More guidance on this mandate, including penalties for workers who remain unvaccinated, is expected to follow.

*          *          *

Proskauer’s cross-disciplinary, cross-jurisdictional Coronavirus Response Team is focused on supporting and addressing client concerns. Visit our Coronavirus Resource Center for guidance on risk management measures, practical steps businesses can take and resources to help manage ongoing operations.

Photo of Evandro Gigante Evandro Gigante

Evandro Gigante is a partner in the Labor & Employment Law Department and co-head of the Employment Litigation & Arbitration group and the Hiring & Terminations group. He represents and counsels clients through a variety of labor and employment matters, including allegations of…

Evandro Gigante is a partner in the Labor & Employment Law Department and co-head of the Employment Litigation & Arbitration group and the Hiring & Terminations group. He represents and counsels clients through a variety of labor and employment matters, including allegations of race, gender, national origin, disability and religious discrimination, sexual harassment, wrongful discharge, defamation and breach of contract. Evandro also counsels employers through reductions-in-force and advises clients on restrictive covenant issues, such as confidentiality, non-compete and non-solicit agreements.

With a focus on discrimination and harassment matters, Evandro has extensive experience representing clients before federal and state courts. He has tried cases in court and before arbitrators and routinely represents clients before administrative agencies such as the Equal Employment Opportunity Commission, as well as state and local human rights commissions.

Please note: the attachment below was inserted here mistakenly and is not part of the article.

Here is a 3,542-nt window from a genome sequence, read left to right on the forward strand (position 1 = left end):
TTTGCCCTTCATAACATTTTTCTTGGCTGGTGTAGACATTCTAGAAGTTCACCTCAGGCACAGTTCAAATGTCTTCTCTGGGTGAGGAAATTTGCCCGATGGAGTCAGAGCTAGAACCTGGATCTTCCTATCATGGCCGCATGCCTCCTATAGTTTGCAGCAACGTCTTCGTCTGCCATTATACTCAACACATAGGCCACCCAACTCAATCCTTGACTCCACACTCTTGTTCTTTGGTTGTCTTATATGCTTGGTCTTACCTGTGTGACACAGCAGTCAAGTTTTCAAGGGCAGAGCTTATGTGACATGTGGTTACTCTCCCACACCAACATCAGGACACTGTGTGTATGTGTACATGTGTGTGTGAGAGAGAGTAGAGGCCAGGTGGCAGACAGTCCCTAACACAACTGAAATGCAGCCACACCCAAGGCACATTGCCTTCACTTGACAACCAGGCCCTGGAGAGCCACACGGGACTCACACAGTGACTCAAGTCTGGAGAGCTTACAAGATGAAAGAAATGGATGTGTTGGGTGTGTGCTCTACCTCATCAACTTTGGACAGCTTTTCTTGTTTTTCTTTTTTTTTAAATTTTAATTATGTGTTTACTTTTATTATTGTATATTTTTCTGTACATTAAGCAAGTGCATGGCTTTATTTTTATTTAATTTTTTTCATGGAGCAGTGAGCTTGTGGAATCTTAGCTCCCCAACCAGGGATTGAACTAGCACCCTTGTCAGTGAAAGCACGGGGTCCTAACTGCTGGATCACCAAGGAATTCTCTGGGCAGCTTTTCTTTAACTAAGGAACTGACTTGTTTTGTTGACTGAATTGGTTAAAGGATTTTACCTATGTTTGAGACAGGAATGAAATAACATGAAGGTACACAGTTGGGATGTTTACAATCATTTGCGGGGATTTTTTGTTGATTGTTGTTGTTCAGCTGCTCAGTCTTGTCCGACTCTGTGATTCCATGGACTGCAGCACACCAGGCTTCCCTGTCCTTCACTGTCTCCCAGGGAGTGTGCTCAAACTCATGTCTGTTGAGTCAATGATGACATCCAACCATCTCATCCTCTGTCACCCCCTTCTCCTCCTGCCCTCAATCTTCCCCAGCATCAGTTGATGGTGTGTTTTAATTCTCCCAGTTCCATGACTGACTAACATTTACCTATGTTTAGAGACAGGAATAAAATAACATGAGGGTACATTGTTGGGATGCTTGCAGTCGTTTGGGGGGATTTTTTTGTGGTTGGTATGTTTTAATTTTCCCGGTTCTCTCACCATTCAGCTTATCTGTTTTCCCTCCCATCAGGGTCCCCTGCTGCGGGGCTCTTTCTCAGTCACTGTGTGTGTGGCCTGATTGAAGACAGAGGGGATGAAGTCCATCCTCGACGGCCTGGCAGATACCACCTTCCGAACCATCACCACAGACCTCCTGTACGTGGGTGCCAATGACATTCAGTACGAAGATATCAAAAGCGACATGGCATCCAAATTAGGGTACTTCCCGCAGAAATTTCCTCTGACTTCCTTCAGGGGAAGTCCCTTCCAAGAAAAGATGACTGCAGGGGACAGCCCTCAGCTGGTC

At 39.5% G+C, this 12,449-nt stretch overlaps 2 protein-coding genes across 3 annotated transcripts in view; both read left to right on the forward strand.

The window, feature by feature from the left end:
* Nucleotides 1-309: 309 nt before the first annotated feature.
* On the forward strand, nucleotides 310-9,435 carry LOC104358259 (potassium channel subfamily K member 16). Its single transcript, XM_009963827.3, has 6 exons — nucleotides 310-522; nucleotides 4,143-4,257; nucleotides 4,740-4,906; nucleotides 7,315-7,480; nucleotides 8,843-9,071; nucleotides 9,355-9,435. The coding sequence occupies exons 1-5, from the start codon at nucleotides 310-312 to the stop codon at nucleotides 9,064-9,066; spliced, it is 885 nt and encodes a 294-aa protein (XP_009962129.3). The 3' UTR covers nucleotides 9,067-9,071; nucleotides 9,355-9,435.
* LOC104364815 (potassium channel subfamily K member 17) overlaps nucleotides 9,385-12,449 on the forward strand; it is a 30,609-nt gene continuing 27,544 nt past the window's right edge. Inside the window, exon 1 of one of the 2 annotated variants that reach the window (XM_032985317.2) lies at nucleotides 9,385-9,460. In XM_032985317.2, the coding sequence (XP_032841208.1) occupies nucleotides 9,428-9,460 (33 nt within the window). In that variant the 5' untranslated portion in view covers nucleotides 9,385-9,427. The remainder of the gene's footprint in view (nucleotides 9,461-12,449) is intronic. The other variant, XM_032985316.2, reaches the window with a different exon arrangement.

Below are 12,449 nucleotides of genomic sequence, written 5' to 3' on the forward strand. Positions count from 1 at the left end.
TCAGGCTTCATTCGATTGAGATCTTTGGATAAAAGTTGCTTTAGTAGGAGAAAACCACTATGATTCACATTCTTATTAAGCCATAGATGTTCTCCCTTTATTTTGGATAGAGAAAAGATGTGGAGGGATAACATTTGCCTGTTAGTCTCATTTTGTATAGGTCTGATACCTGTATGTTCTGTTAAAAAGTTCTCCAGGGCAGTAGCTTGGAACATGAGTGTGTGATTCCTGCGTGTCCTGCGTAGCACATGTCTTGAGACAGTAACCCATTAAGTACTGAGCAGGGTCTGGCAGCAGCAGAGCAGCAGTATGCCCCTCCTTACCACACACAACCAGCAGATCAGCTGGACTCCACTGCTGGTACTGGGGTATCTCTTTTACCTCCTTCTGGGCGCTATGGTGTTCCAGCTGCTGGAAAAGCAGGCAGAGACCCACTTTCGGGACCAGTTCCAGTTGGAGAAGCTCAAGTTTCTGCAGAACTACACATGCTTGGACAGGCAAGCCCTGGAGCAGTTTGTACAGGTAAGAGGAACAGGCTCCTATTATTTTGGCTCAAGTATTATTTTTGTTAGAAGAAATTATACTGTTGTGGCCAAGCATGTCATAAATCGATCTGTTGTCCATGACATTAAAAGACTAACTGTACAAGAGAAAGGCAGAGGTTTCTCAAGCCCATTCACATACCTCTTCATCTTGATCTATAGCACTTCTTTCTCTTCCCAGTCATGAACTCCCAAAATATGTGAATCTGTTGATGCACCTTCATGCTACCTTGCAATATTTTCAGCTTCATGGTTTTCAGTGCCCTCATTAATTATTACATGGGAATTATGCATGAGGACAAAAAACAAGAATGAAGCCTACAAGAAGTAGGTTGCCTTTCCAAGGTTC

Photo of Harris Mufson Harris Mufson

Harris M. Mufson is a partner in Proskauer’s Labor & Employment Law Department, where he serves as co-head of the Firm’s Whistleblowing & Retaliation Practice Group and the Disability, Accommodation & Leave Management Practice Group. He is highly regarded as a trusted advisor…

Harris M. Mufson is a partner in Proskauer’s Labor & Employment Law Department, where he serves as co-head of the Firm’s Whistleblowing & Retaliation Practice Group and the Disability, Accommodation & Leave Management Practice Group. He is highly regarded as a trusted advisor to clients in a wide range of industries regarding significant employment issues. Harris has vast expertise in employment matters, representing employers in disputes regarding discrimination and retaliation, whistleblowing, sexual harassment, wrongful discharge, defamation, breach of contract, wage and hour, and restrictive covenants. In addition to litigating, Harris counsels clients on compliance with employment-related laws, as well as the development, implementation and enforcement of personnel policies and procedures. Additionally, he has conducted numerous internal investigations regarding sensitive employment matters.